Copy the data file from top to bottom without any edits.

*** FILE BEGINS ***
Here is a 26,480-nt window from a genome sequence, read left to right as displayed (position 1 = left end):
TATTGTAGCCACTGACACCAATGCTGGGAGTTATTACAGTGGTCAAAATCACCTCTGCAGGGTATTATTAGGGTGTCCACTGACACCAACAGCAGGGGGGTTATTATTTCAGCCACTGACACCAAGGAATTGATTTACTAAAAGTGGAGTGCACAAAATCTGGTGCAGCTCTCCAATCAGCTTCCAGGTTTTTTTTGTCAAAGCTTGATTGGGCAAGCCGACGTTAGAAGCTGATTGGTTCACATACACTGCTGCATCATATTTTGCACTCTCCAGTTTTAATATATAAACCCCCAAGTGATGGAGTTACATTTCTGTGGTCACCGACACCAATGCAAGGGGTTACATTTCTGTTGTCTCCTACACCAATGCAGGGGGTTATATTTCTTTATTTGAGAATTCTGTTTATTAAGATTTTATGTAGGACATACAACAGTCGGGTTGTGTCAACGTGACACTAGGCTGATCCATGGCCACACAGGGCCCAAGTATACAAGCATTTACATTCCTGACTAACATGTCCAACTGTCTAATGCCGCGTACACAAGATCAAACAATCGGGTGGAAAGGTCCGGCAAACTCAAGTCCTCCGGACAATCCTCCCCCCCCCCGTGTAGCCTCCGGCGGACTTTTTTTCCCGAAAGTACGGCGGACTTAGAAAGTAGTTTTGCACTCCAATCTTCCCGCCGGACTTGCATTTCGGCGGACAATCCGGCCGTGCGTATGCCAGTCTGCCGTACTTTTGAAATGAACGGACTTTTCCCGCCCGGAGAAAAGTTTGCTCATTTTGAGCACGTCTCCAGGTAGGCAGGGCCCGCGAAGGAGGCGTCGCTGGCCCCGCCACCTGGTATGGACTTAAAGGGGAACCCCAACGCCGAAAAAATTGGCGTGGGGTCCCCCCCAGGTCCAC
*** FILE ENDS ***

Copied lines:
Here is a 26,480-nt window from a genome sequence, read left to right as displayed (position 1 = left end):
TATTGTAGCCACTGACACCAATGCTGGGAGTTATTACAGTGGTCAAAATCACCTCTGCAGGGTATTATTAGGGTGTCCACTGACACCAACAGCAGGGGGGTTATTATTTCAGCCACTGACACCAAGGAATTGATTTACTAAAAGTGGAGTGCACAAAATCTGGTGCAGCTCTCCAATCAGCTTCCAGGTTTTTTTTGTCAAAGCTTGATTGGGCAAGCCGACGTTAGAAGCTGATTGGTTCACATACACTGCTGCATCATATTTTGCACTCTCCAGTTTTAATATATAAACCCCCAAGTGATGGAGTTACATTTCTGTGGTCACCGACACCAATGCAAGGGGTTACATTTCTGTTGTCTCCTACACCAATGCAGGGGGTTATATTTCTTTATTTGAGAATTCTGTTTATTAAGATTTTATGTAGGACATACAACAGTCGGGTTGTGTCAACGTGACACTAGGCTGATCCATGGCCACACAGGGCCCAAGTATACAAGCATTTACATTCCTGACTAACATGTCCAACTGTCTAATGCCGCGTACACAAGATCAAACAATCGGGTGGAAAGGTCCGGCAAACTCAAGTCCTCCGGACAATCCTCCCCCCCCCCGTGTAGCCTCCGGCGGACTTTTTTTCCCGAAAGTACGGCGGACTTAGAAAGTAGTTTTGCACTCCAATCTTCCCGCCGGACTTGCATTTCGGCGGACAATCCGGCCGTGCGTATGCCAGTCTGCCGTACTTTTGAAATGAACGGACTTTTCCCGCCCGGAGAAAAGTTTGCTCATTTTGAGCACGTCTCCAGGTAGGCAGGGCCCGCGAAGGAGGCGTCGCTGGCCCCGCCACCTGGTATGGACTTAAAGGGGAACCCCAACGCCGAAAAAATTGGCGTGGGGTCCCCCCCAGGTCCAC